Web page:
How Previous Expectations Shape Future Decisions
A new study by a Case Western Reserve psychologist indicates that the larger the gap is between a person’s expectations for an event and the actual outcome — even when the outcome is better — the more conservative future decisions become. This seems to be a very healthy reaction: a bias for process over result. Unfortunately, it is not clear if this bias is a temporary phenomenon and not a persisting change in behavior.
According to new research from psychologist Heath Demaree, of Case Western Reserve University in Cleveland, Ohio, people who’ve experienced surprising outcomes in various situations — whether those outcomes were good or bad — are less likely to take risks in the future. In other words, it’s not whether you win or lose, but whether the outcome is expected. People appear to decrease their risk-taking levels after experiencing any surprising outcome — even positive ones.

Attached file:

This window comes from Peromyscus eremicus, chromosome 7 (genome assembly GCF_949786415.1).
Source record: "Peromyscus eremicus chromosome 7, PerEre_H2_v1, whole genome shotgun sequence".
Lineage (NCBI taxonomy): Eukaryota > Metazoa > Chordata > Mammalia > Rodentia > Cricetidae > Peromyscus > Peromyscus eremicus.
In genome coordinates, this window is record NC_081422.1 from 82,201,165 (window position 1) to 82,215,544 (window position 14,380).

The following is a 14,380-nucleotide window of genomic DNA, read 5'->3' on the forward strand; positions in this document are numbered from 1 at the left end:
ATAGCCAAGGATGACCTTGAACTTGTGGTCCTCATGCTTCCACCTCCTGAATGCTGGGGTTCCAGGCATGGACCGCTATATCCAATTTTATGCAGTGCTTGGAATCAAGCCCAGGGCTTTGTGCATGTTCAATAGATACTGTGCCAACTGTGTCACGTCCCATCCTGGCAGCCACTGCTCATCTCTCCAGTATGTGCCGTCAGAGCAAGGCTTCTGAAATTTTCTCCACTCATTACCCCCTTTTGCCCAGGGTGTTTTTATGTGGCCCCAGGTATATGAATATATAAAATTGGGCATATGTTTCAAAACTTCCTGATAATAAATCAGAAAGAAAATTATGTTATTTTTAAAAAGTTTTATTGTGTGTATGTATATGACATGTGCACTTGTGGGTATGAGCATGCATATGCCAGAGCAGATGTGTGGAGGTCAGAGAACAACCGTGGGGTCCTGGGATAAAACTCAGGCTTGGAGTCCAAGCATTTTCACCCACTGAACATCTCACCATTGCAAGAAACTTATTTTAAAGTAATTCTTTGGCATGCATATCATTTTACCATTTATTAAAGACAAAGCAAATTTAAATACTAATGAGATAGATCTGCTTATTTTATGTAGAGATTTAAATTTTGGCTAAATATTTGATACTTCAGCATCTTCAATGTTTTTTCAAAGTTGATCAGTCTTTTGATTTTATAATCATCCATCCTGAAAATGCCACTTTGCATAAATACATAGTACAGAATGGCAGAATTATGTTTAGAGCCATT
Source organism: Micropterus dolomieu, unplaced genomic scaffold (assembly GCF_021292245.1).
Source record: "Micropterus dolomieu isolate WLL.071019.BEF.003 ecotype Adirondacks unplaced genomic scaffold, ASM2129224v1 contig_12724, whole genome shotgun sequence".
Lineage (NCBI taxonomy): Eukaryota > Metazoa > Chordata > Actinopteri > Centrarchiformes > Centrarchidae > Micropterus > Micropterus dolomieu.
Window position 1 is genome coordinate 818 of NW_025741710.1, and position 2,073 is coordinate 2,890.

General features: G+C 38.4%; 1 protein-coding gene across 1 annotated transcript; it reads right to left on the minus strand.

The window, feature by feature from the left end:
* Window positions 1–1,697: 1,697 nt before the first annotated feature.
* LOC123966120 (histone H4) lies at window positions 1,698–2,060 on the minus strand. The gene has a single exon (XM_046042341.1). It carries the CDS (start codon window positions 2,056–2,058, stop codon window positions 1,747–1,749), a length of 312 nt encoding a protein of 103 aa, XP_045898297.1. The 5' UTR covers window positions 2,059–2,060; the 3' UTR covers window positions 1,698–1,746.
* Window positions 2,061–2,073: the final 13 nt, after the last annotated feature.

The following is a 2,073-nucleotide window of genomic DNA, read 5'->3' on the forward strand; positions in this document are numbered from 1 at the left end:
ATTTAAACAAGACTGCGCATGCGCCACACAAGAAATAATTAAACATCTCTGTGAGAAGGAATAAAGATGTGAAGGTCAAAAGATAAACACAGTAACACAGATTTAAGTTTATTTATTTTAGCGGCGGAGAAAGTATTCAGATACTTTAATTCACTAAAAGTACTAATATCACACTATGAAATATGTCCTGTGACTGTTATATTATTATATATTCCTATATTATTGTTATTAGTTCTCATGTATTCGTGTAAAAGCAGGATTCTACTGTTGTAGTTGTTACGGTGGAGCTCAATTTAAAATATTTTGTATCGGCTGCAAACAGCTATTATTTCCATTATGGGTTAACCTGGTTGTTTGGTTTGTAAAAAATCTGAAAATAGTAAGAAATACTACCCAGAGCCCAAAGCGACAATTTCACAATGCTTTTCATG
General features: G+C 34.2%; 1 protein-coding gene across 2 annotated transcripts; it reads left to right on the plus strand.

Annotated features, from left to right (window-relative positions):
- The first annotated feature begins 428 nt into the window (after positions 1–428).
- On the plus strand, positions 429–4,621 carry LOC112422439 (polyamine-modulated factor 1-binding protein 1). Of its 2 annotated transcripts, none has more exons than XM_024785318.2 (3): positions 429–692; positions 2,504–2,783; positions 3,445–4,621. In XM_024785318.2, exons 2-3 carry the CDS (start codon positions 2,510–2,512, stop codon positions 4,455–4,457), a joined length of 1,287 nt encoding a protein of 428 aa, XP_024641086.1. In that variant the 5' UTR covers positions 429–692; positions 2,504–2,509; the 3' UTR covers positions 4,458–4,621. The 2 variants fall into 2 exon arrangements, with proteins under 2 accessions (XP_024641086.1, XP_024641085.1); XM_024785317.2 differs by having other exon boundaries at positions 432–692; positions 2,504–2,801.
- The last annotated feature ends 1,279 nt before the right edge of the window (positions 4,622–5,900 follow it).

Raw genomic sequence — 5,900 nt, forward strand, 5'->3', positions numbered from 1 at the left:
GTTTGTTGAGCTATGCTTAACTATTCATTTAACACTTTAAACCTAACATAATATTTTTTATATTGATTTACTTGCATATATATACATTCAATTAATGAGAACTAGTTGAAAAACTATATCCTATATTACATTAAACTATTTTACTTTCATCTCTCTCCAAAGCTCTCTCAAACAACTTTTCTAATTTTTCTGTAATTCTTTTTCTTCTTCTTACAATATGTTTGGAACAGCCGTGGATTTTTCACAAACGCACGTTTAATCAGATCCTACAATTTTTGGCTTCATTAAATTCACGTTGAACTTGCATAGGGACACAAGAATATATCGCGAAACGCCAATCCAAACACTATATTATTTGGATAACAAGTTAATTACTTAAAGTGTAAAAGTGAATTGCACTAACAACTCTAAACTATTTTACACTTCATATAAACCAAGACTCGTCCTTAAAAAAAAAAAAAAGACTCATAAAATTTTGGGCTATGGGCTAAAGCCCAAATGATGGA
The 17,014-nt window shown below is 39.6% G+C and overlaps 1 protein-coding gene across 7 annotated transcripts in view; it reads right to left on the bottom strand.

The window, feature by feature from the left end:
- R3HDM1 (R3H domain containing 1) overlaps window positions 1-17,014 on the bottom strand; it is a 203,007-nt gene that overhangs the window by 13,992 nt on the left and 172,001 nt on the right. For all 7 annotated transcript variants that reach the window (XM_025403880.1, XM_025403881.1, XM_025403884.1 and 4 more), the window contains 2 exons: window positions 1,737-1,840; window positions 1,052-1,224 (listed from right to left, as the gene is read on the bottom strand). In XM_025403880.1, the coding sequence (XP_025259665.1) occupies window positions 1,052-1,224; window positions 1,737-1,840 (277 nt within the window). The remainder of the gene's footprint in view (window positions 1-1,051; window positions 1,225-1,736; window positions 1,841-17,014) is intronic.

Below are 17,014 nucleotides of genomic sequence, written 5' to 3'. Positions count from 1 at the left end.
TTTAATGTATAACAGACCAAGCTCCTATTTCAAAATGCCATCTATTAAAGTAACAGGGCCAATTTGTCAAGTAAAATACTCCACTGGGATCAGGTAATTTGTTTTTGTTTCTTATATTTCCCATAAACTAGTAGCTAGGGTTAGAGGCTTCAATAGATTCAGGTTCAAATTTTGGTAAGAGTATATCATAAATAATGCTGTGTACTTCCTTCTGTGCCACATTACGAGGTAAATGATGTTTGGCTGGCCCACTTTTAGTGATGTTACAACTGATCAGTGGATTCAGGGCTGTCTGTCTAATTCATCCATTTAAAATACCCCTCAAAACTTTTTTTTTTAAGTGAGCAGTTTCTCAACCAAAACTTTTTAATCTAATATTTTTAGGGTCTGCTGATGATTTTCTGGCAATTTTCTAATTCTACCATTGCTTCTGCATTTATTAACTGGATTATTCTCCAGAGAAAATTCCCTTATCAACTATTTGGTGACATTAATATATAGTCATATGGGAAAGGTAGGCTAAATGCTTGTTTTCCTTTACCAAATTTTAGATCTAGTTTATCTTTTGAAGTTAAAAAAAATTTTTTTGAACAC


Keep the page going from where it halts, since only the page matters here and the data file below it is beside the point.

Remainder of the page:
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The researchers had 59 participants play the high-risk computerized gambling game (13 percent) and surprised the participants with some big wins. A separate group of 85 participants played both the 50 percent and 85 percent win yield. The last group, which expected to mostly win, was given some unexpected losses. After playing each game, students answered a questionnaire about emotions, moods and risk-taking. The results found that experiencing a surprising event, such as winning or losing unexpectedly, appeared to temporarily produce risk aversion.